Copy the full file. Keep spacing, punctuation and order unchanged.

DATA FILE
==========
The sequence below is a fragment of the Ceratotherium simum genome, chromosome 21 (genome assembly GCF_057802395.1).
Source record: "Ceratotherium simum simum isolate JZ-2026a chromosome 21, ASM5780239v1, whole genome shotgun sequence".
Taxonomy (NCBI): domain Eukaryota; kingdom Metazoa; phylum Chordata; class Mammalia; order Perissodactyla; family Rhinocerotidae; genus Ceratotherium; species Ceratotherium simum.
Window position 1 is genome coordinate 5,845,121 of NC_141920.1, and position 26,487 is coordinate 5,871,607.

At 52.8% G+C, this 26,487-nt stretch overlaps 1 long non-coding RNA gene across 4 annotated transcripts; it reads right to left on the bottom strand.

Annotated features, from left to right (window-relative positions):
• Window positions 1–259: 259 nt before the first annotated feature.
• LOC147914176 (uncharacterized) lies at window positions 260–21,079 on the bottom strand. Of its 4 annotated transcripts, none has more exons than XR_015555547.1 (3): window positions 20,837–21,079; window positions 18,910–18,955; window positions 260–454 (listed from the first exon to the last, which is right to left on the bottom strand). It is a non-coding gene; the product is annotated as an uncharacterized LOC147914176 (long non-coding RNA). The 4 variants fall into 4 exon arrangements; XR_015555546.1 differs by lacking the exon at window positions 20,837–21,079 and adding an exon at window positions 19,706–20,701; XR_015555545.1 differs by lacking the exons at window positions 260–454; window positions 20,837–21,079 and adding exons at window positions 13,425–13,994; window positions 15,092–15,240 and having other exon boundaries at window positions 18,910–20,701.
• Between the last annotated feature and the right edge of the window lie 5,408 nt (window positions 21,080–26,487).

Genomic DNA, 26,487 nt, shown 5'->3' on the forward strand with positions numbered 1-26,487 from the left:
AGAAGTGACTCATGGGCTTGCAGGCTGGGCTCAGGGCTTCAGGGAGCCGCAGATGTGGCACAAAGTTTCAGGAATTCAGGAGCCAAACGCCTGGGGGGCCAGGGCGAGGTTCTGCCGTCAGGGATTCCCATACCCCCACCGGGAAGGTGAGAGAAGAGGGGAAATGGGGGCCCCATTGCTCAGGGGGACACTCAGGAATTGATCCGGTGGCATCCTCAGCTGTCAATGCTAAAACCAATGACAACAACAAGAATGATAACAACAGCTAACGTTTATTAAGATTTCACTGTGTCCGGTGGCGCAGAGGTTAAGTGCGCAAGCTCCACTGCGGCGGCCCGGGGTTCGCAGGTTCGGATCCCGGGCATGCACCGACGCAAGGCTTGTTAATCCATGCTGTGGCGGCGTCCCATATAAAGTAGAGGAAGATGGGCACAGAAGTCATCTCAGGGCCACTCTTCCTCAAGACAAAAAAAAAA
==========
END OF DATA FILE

The sequence below is a fragment of the Ceratotherium simum genome, chromosome 21 (genome assembly GCF_057802395.1).
Source record: "Ceratotherium simum simum isolate JZ-2026a chromosome 21, ASM5780239v1, whole genome shotgun sequence".
Taxonomy (NCBI): domain Eukaryota; kingdom Metazoa; phylum Chordata; class Mammalia; order Perissodactyla; family Rhinocerotidae; genus Ceratotherium; species Ceratotherium simum.
Window position 1 is genome coordinate 5,845,121 of NC_141920.1, and position 26,487 is coordinate 5,871,607.

At 52.8% G+C, this 26,487-nt stretch overlaps 1 long non-coding RNA gene across 4 annotated transcripts; it reads right to left on the bottom strand.

Annotated features, from left to right (window-relative positions):
• Window positions 1–259: 259 nt before the first annotated feature.
• LOC147914176 (uncharacterized) lies at window positions 260–21,079 on the bottom strand. Of its 4 annotated transcripts, none has more exons than XR_015555547.1 (3): window positions 20,837–21,079; window positions 18,910–18,955; window positions 260–454 (listed from the first exon to the last, which is right to left on the bottom strand). It is a non-coding gene; the product is annotated as an uncharacterized LOC147914176 (long non-coding RNA). The 4 variants fall into 4 exon arrangements; XR_015555546.1 differs by lacking the exon at window positions 20,837–21,079 and adding an exon at window positions 19,706–20,701; XR_015555545.1 differs by lacking the exons at window positions 260–454; window positions 20,837–21,079 and adding exons at window positions 13,425–13,994; window positions 15,092–15,240 and having other exon boundaries at window positions 18,910–20,701.
• Between the last annotated feature and the right edge of the window lie 5,408 nt (window positions 21,080–26,487).

Genomic DNA, 26,487 nt, shown 5'->3' on the forward strand with positions numbered 1-26,487 from the left:
AGAAGTGACTCATGGGCTTGCAGGCTGGGCTCAGGGCTTCAGGGAGCCGCAGATGTGGCACAAAGTTTCAGGAATTCAGGAGCCAAACGCCTGGGGGGCCAGGGCGAGGTTCTGCCGTCAGGGATTCCCATACCCCCACCGGGAAGGTGAGAGAAGAGGGGAAATGGGGGCCCCATTGCTCAGGGGGACACTCAGGAATTGATCCGGTGGCATCCTCAGCTGTCAATGCTAAAACCAATGACAACAACAAGAATGATAACAACAGCTAACGTTTATTAAGATTTCACTGTGTCCGGTGGCGCAGAGGTTAAGTGCGCAAGCTCCACTGCGGCGGCCCGGGGTTCGCAGGTTCGGATCCCGGGCATGCACCGACGCAAGGCTTGTTAATCCATGCTGTGGCGGCGTCCCATATAAAGTAGAGGAAGATGGGCACAGAAGTCATCTCAGGGCCACTCTTCCTCAAGACAAAAAAAAAA